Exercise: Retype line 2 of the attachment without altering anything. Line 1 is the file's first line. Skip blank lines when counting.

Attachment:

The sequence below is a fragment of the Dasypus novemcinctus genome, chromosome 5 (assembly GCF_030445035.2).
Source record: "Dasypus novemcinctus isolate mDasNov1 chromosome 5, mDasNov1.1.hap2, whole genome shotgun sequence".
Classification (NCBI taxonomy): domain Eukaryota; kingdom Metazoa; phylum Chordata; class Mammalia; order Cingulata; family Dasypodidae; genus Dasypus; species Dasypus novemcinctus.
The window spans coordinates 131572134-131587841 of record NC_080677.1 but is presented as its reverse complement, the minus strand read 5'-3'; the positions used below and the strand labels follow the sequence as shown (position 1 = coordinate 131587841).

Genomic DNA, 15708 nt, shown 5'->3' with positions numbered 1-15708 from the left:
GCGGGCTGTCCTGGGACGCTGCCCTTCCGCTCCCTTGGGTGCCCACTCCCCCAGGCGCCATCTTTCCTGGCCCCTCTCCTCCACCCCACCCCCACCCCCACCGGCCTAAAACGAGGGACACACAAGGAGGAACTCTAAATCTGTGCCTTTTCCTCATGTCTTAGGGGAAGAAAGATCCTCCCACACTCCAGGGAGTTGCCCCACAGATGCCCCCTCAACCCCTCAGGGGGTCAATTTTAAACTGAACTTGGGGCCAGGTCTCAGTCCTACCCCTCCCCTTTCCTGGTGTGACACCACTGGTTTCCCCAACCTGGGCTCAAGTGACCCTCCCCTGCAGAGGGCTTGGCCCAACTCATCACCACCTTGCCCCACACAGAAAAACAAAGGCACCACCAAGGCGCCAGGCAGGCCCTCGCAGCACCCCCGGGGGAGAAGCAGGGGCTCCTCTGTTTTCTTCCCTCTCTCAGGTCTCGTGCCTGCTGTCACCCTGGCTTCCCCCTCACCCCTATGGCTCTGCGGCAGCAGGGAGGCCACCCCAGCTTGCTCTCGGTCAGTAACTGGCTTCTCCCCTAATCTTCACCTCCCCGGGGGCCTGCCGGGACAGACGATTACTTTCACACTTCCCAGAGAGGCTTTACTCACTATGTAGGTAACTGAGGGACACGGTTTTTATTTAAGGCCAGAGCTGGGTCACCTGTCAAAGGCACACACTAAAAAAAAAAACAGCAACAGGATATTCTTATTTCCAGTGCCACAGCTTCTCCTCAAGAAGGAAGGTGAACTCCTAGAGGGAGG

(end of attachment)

Source record: "Dasypus novemcinctus isolate mDasNov1 chromosome 5, mDasNov1.1.hap2, whole genome shotgun sequence".